Claremore Daily Progress


May 6, 2014

NASCAR: Hamlin races to first Talladega Superspeedway win

TALLADEGA, Ala. — Denny Hamlin refused to worry about earning a spot in the Chase for the Sprint Cup championship, even as driver after driver won a race to theoretically claim one of the 16 berths.

Under the new ''win and you're in'' format, the pressure is on for drivers to reach Victory Lane during the regular season. Not since 2003 have 16 drivers won during the first 26 races, but the Sprint Cup Series is now on pace to hit that mark again - meaning one win might not be enough to guarantee a spot in the Chase.

Hamlin became the eighth different winner this season with his Sunday victory at Talladega Superspeedway. Through 10 races, only Kevin Harvick and Joey Logano have multiple wins, and former series champions Jimmie Johnson, Jeff Gordon, Matt Kenseth and Tony Stewart are still seeking their first victories.

''I wasn't ever worried, but you get a little bit more panicked when it's, `Win a race and you're in the Chase,''' Hamlin said. ''You see all these guys logging wins, wins, wins, and the next thing you know they're running out of Chase spots. Now we can be a little bit more relaxed.''

The victory was the first points win of Hamlin's career at a restrictor-plate track. He'd won four exhibition races at Daytona, but never when it counted.

He earned Sunday's win by beating Harvick in a drag race after a restart with two laps to go, and was still out front when NASCAR froze the field on the last lap because of debris on the track.

''We really just want to win races, regardless of the implications of what this means for the Chase,'' Hamlin said. ''It feels so good to be back in Victory Lane in a points paying event. It feels great. I've got tons of exhibition wins on superspeedways, but none with points. I like it.''

Here's five things that happened Sunday at Talladega:

Daytona 500 winner Dale Earnhardt Jr. thrilled the crowd by leading three different times for 26 laps on Sunday.

But when it was time to race for the victory, he was nowhere to be found.

NASCAR's most popular driver chose to lay back in the field after stopping for gas with 36 laps to go, and he never ran higher than 13th the rest of the day. He finished a disappointing 26th.

He did try to make a move in the outside lane late in the race, but his momentum was stopped when Michael McDowell pulled out in front of him.

''Anytime somebody jumps in the outside lane in front of you, you are not going to shove them on out there, especially a car like that. It just killed us,'' he said.

DANICA DRIVES TO THE FRONT: For the first time in her career, Danica Patrick led laps at a track other than Daytona.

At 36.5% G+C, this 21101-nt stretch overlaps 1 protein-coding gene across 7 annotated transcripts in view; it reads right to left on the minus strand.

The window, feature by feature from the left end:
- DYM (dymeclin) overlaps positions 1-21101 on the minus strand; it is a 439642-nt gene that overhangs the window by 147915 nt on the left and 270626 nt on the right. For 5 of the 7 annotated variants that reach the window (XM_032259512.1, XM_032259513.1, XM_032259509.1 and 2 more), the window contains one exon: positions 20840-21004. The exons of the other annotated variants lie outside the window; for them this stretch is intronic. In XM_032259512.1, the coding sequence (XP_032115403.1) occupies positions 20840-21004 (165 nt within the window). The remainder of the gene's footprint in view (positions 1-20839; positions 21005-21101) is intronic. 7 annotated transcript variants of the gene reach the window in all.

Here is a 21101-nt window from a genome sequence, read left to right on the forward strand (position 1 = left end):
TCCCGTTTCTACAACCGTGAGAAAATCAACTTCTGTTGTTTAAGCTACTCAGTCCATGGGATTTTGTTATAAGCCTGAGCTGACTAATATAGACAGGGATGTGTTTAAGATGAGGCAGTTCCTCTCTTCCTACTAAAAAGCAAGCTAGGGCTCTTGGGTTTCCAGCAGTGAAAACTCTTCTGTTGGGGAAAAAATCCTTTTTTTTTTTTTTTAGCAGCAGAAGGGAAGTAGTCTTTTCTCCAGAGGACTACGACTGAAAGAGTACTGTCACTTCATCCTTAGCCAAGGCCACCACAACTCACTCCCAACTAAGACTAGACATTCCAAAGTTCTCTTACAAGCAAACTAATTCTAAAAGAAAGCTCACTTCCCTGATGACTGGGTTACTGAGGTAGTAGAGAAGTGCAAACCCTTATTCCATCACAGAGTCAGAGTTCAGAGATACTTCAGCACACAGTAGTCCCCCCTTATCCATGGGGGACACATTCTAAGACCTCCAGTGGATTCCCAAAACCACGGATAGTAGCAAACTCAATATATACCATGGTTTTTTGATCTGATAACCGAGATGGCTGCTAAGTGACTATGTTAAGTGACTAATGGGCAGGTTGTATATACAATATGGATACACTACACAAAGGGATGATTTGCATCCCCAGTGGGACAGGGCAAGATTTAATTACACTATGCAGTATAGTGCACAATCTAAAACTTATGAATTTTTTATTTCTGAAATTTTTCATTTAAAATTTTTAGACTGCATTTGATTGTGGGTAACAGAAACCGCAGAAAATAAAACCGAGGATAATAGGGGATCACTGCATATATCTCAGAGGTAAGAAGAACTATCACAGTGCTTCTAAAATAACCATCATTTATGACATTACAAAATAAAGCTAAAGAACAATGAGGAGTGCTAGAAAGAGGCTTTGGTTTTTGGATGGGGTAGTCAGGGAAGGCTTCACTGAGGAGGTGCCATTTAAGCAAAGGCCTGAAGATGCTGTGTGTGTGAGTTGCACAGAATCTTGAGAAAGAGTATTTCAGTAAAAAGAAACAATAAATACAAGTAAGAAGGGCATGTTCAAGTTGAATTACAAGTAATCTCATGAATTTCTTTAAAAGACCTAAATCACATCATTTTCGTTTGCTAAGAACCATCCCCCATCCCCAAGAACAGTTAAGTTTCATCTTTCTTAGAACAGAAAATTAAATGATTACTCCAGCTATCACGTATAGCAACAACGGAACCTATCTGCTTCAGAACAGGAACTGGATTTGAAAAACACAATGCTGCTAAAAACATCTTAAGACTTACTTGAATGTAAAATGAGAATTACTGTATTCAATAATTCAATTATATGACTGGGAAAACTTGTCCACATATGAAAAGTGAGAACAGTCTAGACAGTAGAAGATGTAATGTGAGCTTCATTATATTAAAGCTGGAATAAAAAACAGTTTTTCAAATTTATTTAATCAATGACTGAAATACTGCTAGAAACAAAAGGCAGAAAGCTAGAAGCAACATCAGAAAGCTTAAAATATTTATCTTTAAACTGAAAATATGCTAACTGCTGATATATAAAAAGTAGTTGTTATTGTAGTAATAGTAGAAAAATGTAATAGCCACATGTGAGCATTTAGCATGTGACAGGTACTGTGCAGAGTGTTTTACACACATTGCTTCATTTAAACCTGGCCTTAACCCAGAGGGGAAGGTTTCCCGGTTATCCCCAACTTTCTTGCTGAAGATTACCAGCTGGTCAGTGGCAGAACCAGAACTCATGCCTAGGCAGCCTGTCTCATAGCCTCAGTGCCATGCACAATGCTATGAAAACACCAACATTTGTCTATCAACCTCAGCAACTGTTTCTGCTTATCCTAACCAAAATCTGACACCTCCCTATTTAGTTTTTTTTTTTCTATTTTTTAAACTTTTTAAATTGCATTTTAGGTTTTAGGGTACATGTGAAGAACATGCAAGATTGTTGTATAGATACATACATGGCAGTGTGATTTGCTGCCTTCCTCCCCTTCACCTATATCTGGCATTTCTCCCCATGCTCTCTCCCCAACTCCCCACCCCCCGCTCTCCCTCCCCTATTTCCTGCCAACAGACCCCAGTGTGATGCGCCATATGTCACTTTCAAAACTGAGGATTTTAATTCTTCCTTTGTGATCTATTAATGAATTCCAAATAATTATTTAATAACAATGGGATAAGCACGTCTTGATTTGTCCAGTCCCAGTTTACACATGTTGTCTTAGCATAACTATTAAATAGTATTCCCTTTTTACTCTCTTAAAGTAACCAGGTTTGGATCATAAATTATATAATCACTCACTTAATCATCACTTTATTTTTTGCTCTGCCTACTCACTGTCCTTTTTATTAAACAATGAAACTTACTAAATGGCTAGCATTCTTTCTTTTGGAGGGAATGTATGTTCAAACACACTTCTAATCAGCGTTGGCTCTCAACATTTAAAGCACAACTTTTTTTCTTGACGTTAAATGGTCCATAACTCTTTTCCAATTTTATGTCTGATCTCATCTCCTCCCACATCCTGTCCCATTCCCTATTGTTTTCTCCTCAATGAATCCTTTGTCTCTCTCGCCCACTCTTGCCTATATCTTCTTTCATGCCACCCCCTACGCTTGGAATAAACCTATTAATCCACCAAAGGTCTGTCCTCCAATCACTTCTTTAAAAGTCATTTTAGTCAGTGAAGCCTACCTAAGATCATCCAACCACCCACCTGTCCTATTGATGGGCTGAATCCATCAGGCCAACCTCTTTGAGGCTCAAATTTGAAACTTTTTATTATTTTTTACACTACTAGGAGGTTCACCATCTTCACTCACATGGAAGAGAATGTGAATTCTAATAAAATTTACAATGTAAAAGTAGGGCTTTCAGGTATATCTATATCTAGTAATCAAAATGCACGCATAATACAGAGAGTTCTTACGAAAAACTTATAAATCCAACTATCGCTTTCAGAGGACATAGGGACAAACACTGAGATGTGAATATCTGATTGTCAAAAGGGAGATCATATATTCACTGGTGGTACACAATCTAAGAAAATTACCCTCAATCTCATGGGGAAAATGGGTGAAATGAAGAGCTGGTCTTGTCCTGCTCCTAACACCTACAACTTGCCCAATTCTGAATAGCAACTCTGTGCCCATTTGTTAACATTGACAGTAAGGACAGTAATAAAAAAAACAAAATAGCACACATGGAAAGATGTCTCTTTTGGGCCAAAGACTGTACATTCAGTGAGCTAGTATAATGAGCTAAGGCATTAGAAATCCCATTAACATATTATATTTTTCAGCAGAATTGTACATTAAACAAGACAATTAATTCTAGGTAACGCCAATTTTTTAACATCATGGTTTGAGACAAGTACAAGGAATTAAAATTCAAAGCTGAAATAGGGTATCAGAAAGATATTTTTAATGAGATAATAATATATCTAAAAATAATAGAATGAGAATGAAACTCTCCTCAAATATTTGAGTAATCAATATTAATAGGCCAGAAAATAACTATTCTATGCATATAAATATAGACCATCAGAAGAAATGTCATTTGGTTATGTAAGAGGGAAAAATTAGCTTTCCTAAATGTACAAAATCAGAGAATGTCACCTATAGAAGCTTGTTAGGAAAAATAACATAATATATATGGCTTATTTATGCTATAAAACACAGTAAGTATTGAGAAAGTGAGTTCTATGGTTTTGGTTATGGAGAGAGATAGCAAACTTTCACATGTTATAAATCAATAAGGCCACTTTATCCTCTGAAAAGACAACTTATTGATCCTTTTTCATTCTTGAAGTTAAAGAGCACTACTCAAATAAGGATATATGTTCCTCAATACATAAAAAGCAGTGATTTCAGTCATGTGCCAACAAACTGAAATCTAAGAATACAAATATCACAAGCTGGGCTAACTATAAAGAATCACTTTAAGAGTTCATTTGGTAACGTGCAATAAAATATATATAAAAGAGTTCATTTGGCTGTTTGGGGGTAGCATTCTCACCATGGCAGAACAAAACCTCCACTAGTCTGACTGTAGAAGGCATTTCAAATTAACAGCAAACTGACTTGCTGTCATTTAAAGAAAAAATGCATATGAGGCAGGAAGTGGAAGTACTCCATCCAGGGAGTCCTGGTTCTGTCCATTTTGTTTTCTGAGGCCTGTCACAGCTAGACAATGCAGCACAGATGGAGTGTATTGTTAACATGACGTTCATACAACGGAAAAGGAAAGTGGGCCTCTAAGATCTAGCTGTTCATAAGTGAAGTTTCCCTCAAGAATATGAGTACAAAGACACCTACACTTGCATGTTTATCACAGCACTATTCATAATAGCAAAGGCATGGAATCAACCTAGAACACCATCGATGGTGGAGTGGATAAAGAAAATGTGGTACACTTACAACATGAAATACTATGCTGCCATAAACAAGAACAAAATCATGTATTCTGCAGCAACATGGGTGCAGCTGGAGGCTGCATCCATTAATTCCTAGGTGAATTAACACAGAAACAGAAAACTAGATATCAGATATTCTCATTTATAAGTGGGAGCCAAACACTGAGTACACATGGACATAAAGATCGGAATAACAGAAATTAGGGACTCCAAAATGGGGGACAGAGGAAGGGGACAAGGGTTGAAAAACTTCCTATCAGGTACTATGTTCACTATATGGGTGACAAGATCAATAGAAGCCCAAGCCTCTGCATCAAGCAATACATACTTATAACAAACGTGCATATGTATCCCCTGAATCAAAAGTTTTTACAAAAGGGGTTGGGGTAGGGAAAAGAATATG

The crowd gave a thunderous cheer when she drove to the front in the opening laps of the race, and she stayed there for six trips around Talladega. She'd entered the race with only two laps led on the season, both in the Daytona 500, a race she also led last year.

She finished 22nd.

''It was good out front,'' she said. ''I wish I could have stayed there.''

TOUGH DAY FOR BK: Brad Keselowski, a two-time Talladega winner, angered many of his fellow drivers for his aggressive driving at Talladega.

The 2012 Sprint Cup champion spun after darting in front of Patrick for the lead early in the race, in part because his crew chief said he didn't have the space to make the move. It caused enough damage to drop him six laps off the pace.

Keselowski, racing aggressively to try to get his laps back, later triggered a 14-car accident with 51 laps remaining.

''Brad made a pretty bold move early, a mind-boggling move, in going in front of Danica and spun out in front of the field and got away with it,'' Matt Kenseth said. ''This time we weren't so lucky. If it was the other way around and it was anybody else except for him, we'd all be getting lectured.''

Jeff Gordon also chastised Keselowski.

''I had seen him for several laps driving over his head being pretty aggressive,'' Gordon said. ''He wasn't doing anybody any favors, nor himself.''

Keselowski accepted blame.

''I just spun out in front of the whole field,'' he said.

BIFFLE'S BAD BREAK: Greg Biffle will be re-thinking the finish of Sunday's race for a long time after a late caution prevented him from making an attempt at winning the race.

He was second behind Hamlin and considering when to make his move when NASCAR threw the yellow flag for debris on the track. It froze the field on the final lap of the race, and Biffle had to settle for second.

It would have been a rewarding win for Biffle, who is still looking for a victory to earn a spot in the Chase.

''It's sort of bittersweet for us,'' Biffle said. ''We've still got some work to do, but it sure would have been nice to get a win toward the Chase.''

HOT FEET: Many drivers complained throughout the race about their feet getting too hot on the floorboard of the cars during the race. It led to a funny post-race exchange between Biffle and third-place finisher Clint Bowyer.

Bowyer: ''It's just excruciating out there, it's unbelievable.''

Biffle: ''I'm glad somebody else's feet were hot because mine were on fire all day. It wasn't even that hot out.''

Bowyer: ''Did you do the old cross-over for a while?''

Biffle: ''Yeah, my heels were burned up.''

Bowyer: ''I had to use my left foot for a little while.''

Biffle: ''I'm not sure why.''

Bowyer: ''Pays pretty good, though, so we'll get through it.''

Asked what he did with his right leg while trying to drive with his left, Bowyer ended with: ''Pick it up, stick it out the window, whatever you could do. It was hot.''


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